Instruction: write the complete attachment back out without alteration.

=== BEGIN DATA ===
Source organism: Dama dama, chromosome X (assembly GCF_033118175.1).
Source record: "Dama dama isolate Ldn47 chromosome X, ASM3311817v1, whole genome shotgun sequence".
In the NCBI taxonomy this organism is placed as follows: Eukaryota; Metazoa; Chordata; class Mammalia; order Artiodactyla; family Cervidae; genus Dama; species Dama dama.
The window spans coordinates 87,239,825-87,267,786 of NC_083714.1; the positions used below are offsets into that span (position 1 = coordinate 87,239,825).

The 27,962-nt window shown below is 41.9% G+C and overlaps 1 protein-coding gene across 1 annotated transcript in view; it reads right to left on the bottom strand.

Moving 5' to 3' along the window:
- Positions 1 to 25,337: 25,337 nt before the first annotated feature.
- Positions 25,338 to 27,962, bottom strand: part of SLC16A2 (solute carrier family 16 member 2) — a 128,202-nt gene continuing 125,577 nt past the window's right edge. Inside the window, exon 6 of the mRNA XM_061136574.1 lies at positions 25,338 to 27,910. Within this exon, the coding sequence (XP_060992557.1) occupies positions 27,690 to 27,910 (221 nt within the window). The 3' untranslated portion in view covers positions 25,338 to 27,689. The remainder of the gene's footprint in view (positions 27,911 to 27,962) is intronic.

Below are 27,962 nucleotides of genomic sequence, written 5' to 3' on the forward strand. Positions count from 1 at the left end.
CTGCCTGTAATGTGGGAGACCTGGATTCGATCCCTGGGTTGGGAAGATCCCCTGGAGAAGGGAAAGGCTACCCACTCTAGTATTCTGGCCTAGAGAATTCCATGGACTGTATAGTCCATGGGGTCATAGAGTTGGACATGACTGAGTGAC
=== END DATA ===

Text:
Source organism: Dama dama, chromosome X (assembly GCF_033118175.1).
Source record: "Dama dama isolate Ldn47 chromosome X, ASM3311817v1, whole genome shotgun sequence".
In the NCBI taxonomy this organism is placed as follows: Eukaryota; Metazoa; Chordata; class Mammalia; order Artiodactyla; family Cervidae; genus Dama; species Dama dama.
The window spans coordinates 87,239,825-87,267,786 of NC_083714.1; the positions used below are offsets into that span (position 1 = coordinate 87,239,825).

The 27,962-nt window shown below is 41.9% G+C and overlaps 1 protein-coding gene across 1 annotated transcript in view; it reads right to left on the bottom strand.

Moving 5' to 3' along the window:
- Positions 1 to 25,337: 25,337 nt before the first annotated feature.
- Positions 25,338 to 27,962, bottom strand: part of SLC16A2 (solute carrier family 16 member 2) — a 128,202-nt gene continuing 125,577 nt past the window's right edge. Inside the window, exon 6 of the mRNA XM_061136574.1 lies at positions 25,338 to 27,910. Within this exon, the coding sequence (XP_060992557.1) occupies positions 27,690 to 27,910 (221 nt within the window). The 3' untranslated portion in view covers positions 25,338 to 27,689. The remainder of the gene's footprint in view (positions 27,911 to 27,962) is intronic.

Below are 27,962 nucleotides of genomic sequence, written 5' to 3' on the forward strand. Positions count from 1 at the left end.
CTGCCTGTAATGTGGGAGACCTGGATTCGATCCCTGGGTTGGGAAGATCCCCTGGAGAAGGGAAAGGCTACCCACTCTAGTATTCTGGCCTAGAGAATTCCATGGACTGTATAGTCCATGGGGTCATAGAGTTGGACATGACTGAGTGAC